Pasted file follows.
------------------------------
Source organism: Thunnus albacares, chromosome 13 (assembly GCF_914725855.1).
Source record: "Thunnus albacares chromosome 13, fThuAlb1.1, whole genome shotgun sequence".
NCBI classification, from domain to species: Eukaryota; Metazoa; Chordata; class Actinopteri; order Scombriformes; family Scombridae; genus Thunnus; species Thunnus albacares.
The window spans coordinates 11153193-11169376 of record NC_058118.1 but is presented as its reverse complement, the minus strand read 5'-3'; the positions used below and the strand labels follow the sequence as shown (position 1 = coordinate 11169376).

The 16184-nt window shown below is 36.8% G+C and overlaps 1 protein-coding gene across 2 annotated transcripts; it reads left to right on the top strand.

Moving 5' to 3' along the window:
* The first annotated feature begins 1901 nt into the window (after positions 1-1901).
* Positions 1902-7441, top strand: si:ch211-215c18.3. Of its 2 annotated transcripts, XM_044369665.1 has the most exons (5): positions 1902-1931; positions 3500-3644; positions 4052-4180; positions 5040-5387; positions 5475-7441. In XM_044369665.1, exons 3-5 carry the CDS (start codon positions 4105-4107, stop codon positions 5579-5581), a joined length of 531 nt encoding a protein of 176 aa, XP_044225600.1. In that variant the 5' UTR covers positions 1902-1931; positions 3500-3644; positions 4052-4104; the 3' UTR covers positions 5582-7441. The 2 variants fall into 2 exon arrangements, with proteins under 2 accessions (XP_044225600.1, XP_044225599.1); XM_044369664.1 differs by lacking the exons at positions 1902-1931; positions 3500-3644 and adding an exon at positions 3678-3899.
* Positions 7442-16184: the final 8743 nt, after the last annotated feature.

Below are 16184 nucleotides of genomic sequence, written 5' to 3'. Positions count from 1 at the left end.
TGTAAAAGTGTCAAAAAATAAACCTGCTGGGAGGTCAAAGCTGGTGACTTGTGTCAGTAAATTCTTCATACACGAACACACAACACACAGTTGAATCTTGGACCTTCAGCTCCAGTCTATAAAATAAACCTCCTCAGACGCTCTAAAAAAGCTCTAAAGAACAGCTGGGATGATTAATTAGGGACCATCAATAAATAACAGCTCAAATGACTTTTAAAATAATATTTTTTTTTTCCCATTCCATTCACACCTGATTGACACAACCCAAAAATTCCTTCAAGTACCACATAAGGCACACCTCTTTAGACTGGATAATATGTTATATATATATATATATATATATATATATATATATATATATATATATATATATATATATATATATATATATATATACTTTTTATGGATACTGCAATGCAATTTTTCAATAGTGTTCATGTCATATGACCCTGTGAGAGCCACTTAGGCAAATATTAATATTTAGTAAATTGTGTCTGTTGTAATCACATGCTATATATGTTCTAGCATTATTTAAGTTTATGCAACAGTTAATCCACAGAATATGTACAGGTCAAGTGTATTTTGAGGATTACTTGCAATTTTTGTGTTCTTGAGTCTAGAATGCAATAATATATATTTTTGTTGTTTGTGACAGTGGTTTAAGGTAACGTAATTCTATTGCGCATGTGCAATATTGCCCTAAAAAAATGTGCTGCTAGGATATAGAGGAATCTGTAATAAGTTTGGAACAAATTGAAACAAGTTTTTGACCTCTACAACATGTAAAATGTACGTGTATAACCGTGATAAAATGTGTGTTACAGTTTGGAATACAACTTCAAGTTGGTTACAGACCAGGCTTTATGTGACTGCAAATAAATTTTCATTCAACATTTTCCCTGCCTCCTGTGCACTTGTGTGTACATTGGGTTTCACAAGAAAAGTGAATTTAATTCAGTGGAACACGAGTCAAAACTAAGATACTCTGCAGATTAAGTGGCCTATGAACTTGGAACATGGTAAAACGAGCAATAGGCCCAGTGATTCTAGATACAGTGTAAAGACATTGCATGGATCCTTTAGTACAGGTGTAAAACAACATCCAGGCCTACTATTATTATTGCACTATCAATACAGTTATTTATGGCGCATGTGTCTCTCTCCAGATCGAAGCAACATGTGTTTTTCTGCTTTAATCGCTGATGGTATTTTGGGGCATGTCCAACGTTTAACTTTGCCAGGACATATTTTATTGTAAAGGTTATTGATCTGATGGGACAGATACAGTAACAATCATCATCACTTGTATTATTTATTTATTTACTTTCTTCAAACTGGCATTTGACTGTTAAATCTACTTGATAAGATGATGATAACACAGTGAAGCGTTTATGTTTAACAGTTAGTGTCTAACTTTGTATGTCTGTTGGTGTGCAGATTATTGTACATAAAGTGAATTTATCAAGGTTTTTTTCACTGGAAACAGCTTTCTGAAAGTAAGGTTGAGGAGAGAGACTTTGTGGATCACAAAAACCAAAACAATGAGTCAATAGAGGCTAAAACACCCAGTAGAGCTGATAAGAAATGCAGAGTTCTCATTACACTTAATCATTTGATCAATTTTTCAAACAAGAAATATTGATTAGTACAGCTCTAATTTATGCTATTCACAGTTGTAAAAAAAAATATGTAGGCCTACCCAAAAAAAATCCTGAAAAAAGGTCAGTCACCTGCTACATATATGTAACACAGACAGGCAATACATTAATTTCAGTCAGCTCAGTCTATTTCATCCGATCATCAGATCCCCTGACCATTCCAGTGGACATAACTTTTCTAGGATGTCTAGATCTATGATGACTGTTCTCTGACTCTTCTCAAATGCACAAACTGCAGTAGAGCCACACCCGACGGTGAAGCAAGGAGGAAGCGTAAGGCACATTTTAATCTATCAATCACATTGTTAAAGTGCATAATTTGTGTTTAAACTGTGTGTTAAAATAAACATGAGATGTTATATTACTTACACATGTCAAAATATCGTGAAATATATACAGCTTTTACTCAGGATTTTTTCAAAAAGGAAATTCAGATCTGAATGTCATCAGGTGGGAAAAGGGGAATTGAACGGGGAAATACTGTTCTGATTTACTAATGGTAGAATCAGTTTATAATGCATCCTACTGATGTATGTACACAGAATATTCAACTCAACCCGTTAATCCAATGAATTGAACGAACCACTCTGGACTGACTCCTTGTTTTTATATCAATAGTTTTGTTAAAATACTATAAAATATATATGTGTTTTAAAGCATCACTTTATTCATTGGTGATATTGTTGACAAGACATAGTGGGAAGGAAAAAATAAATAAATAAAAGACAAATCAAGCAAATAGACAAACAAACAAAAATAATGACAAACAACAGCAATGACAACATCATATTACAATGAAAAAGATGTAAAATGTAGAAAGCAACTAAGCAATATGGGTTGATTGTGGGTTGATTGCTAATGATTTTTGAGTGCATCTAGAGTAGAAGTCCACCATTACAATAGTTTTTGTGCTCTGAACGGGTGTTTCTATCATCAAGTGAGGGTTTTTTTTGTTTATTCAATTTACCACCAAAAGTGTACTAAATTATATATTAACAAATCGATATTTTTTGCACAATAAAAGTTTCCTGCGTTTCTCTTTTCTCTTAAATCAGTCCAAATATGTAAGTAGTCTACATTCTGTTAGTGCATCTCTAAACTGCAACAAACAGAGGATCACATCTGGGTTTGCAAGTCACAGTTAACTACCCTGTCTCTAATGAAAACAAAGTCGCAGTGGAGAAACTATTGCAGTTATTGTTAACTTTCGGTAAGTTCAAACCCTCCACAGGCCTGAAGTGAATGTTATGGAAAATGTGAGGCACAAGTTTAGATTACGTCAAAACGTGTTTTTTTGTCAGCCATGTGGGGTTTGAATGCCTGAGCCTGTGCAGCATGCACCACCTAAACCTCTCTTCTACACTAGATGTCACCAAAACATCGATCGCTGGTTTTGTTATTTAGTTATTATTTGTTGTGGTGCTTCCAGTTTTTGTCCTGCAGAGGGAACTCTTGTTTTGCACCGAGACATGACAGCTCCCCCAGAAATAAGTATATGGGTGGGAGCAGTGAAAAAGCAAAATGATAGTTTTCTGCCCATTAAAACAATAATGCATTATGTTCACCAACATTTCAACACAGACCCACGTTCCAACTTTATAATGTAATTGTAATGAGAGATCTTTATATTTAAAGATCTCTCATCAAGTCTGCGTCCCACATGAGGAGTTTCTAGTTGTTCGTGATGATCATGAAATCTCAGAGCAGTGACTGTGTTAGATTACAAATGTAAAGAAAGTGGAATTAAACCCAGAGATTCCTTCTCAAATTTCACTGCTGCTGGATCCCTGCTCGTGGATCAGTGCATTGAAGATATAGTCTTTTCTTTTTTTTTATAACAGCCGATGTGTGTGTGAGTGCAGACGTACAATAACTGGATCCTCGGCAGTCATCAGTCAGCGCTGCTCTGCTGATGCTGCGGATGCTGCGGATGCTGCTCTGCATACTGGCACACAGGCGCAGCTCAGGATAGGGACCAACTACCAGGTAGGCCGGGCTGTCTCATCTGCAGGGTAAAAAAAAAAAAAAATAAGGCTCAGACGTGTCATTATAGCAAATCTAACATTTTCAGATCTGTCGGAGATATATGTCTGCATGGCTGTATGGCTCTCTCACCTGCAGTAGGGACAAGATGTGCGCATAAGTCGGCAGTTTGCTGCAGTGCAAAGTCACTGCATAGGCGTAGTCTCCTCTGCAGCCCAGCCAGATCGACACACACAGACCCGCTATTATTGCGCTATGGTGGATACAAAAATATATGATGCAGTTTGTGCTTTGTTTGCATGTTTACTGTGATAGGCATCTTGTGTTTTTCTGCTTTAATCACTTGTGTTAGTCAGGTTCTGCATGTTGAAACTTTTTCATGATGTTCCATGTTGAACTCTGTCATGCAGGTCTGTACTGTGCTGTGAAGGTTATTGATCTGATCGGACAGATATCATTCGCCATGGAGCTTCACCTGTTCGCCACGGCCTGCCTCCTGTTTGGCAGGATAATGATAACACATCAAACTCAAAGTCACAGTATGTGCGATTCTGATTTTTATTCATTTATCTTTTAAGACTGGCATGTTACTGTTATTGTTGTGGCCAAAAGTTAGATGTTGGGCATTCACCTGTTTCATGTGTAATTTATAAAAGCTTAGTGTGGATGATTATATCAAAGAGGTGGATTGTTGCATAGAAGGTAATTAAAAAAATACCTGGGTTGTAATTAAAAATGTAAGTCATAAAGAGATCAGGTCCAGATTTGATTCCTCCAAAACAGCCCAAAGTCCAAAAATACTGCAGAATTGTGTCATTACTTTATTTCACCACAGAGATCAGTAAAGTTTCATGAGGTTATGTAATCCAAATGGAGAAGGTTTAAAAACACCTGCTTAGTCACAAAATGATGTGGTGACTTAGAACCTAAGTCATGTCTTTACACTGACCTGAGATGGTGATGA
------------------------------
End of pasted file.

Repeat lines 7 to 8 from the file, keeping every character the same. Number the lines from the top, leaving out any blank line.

* The first annotated feature begins 1901 nt into the window (after positions 1-1901).
* Positions 1902-7441, top strand: si:ch211-215c18.3. Of its 2 annotated transcripts, XM_044369665.1 has the most exons (5): positions 1902-1931; positions 3500-3644; positions 4052-4180; positions 5040-5387; positions 5475-7441. In XM_044369665.1, exons 3-5 carry the CDS (start codon positions 4105-4107, stop codon positions 5579-5581), a joined length of 531 nt encoding a protein of 176 aa, XP_044225600.1. In that variant the 5' UTR covers positions 1902-1931; positions 3500-3644; positions 4052-4104; the 3' UTR covers positions 5582-7441. The 2 variants fall into 2 exon arrangements, with proteins under 2 accessions (XP_044225600.1, XP_044225599.1); XM_044369664.1 differs by lacking the exons at positions 1902-1931; positions 3500-3644 and adding an exon at positions 3678-3899.